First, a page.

How to Choose the Right Fiduciary Agent

How to Choose the Right Fiduciary Agent

While you are alive, your assets are cared for in exactly the way you want, but do you know who will take care of things after you pass away? During the estate planning process, you will be asked to choose a fiduciary agent to serve on your behalf. Trustees, personal representatives, and powers of attorney are all examples of fiduciary agents. When you pick a fiduciary agent in your estate plan, you’re picking someone to make decisions in your and your beneficiaries’ best interests and in accordance with the instructions you leave. Luckily, understanding the basics of what each of these terms means and what to consider when choosing a fiduciary agent can make your estate plan work far better.

Trustee

A revocable living trust is often the center of a well-designed estate plan because it is simply the best strategy for achieving most individuals’ goals. In a revocable living trust, your successor trustee will be responsible for making sure your wealth is passed on and managed in accordance with your wishes after your death or incapacity. The role is two-fold: 1) the Trustee must manage the funds in the trust, growing the estate while ensuring that investments are balanced and protected, and 2) the Trustee will make decisions regarding distributions of income and/or principal to your beneficiaries. Like each of the following individuals involved in your estate planning, it’s essential to have a trusted person or financial institution carry out this vitally important role. That’s only part of the equation, however, as it’s also important to make the language in your trusts as clear as possible so that your trustee knows exactly how you would want them to handle various situations that can arise in asset distribution. Lastly, your trustee will only control the assets contained within the trust — another reason to be sure that you have properly and completely funded your living trust.

Powers of Attorney

Your powers of attorney are documents in your estate plan that appoint individuals to make decisions on your behalf (if you become unable to do so yourself.)  There is quite a wide range of situations covered by various powers of attorney, and we can help you decide which types you’ll need based on your current situation and future goals. Here are the two most common types to cover in your estate plan:

Financial Power of Attorney

The person you grant financial power of attorney will have the ability to take financial actions on your behalf. This can include purchasing life insurance, withdrawing money from your accounts, transferring funds from one account to another, paying your bills, and selling or buying property in your name. In most cases, powers of attorney are granted to family or friends, but in some cases it may be wise to consider appointing an institution, like a trust company, or professional fiduciary as your financial agent. Whoever you appoint will likely have broad powers to act in your stead, so it’s critically important you choose the right person.

Medical Power of Attorney

A Medical Power of Attorney allows an individual to make medical decisions on your behalf. Such powers also cover a wide range of specific actions that can be taken regarding an individual’s medical needs, such as approving medical treatments, determining incapacity, and electing to undergo additional tests or scans.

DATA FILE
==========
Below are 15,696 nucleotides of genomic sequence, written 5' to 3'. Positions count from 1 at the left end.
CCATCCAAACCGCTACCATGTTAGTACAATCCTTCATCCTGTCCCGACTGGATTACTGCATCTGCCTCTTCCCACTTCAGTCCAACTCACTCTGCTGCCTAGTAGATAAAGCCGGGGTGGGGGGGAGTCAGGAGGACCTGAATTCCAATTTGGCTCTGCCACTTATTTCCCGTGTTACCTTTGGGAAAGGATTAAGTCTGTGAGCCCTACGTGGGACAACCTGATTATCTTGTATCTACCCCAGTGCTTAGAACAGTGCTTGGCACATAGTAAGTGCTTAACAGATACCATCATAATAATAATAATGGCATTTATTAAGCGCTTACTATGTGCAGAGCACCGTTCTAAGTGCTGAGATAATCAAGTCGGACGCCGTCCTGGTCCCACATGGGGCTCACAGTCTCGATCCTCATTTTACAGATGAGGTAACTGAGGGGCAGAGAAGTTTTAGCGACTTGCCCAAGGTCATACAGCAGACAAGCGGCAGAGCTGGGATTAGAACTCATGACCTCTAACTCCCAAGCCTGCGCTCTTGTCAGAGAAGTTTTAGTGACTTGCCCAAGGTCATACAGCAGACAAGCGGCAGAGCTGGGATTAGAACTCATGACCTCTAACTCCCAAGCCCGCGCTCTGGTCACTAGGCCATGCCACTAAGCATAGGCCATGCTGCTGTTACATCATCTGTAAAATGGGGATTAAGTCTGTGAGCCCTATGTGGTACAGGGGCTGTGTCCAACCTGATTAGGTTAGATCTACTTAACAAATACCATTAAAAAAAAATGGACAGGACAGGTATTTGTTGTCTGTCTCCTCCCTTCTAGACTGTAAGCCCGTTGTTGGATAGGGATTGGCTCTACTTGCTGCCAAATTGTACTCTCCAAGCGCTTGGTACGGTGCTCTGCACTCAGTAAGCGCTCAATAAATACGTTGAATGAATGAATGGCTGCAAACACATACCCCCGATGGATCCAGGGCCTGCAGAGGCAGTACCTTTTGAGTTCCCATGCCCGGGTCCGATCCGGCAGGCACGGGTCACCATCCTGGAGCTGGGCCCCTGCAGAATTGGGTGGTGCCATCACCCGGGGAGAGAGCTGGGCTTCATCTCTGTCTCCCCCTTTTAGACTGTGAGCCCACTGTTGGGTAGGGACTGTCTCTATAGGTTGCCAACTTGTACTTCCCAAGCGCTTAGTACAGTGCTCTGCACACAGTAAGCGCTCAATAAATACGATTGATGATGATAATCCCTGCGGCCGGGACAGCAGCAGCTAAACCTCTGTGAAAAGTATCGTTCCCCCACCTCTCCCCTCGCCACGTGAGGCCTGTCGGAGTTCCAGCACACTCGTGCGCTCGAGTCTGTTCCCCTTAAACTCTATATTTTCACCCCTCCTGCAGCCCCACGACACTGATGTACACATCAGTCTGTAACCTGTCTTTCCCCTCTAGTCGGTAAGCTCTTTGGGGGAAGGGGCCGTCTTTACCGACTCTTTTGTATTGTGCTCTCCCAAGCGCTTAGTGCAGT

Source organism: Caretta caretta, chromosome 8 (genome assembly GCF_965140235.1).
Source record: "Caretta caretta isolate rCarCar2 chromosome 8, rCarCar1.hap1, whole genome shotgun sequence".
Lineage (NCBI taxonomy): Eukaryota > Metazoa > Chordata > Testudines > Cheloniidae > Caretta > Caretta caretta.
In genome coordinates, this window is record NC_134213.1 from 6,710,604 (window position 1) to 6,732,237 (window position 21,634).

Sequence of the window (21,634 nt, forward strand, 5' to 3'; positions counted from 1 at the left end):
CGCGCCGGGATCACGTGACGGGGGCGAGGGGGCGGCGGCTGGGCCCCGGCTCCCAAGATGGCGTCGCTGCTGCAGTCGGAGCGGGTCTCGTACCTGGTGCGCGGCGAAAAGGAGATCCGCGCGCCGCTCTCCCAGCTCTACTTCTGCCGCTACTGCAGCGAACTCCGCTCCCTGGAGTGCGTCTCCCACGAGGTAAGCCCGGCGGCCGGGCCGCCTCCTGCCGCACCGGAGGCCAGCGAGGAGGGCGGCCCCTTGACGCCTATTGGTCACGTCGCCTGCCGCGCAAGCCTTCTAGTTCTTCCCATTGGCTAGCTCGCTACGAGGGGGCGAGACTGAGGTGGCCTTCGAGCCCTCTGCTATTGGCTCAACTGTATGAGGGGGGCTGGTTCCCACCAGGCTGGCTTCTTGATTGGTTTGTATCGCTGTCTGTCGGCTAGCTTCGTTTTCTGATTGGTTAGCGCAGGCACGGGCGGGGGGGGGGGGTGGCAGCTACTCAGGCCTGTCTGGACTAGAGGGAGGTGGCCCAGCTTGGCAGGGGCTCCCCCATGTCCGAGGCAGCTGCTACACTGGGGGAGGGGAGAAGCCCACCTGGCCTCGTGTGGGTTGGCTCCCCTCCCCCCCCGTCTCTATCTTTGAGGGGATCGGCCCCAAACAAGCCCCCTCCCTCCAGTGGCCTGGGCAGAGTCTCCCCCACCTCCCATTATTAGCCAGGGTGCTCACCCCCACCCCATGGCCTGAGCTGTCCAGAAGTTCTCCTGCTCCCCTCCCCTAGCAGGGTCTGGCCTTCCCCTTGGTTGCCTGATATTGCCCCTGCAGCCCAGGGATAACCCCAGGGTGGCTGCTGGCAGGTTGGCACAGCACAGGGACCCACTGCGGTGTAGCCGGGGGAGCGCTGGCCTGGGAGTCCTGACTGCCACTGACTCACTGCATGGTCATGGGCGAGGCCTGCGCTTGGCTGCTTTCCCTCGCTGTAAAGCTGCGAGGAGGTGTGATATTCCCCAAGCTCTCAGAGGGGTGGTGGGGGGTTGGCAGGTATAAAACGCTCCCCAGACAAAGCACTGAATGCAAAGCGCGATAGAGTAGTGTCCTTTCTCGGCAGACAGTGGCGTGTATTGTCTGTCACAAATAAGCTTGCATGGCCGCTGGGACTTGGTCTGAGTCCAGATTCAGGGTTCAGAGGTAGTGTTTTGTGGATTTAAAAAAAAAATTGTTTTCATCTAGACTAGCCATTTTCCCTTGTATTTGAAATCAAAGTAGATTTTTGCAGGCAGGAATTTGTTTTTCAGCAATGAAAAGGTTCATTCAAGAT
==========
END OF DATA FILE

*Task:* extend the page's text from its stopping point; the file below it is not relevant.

Personal Representative

Your personal representative, also known as an executor, is the person who will see your assets through probate if necessary and carry out your wishes based on your last will and testament. Depending on your preferences, this may be the same person or institution as your trustee. Many individuals chose to go with a professional entity for this role. This is someone who doesn’t stand to gain anything from your will, and is often the best choice if your estate is large and will be divided among many beneficiaries. Of course, family or friends can also serve, but it’s important to consider the amount of work involved before placing this burden on your family or friends. Serving as a personal representative can be hard work and may have court-ordered deadlines, so it’s crucial to pick someone you know will be up for the job. They may need to hire a CPA to help sort out your taxes, or a lawyer to assist in the process or to aid in dispute resolution. Therefore, choosing a spouse or someone else intimately involved in your life may not always be the wisest option, as they may not be up to the task at the time of your death.

Things to Consider

Before settling on a fiduciary agent to fill one or more of these roles, ask yourself:

  • are they trustworthy?
  • have they demonstrated financial and/or emotional intelligence?
  • do they manage their own responsibilities in a way that gives me comfort and confidence in their abilities?
  • would I want them in a long-term financial relationship with my beneficiaries? 
  • would a professional be a better fit for this position?

Get in touch with us today

Let us help you make the process of picking your fiduciary agent as smooth and headache-free as possible. Once you have these choices in place, you’ll be able to rest easy knowing that your estate is in good hands no matter what life brings. Give us a call to make an appointment today.

Dan McKenzie
Dan McKenzie
dan@themckenziefirm.com

Dan specializes in estate planning, estate administration, and small business counsel. He opened the McKenzie Law Firm in 2013, after spending 10 years as a litigator, seeing what can happen when people fail to carefully identify and mitigate their risks. He is pleased to be raising four kids in the same state where he grew up.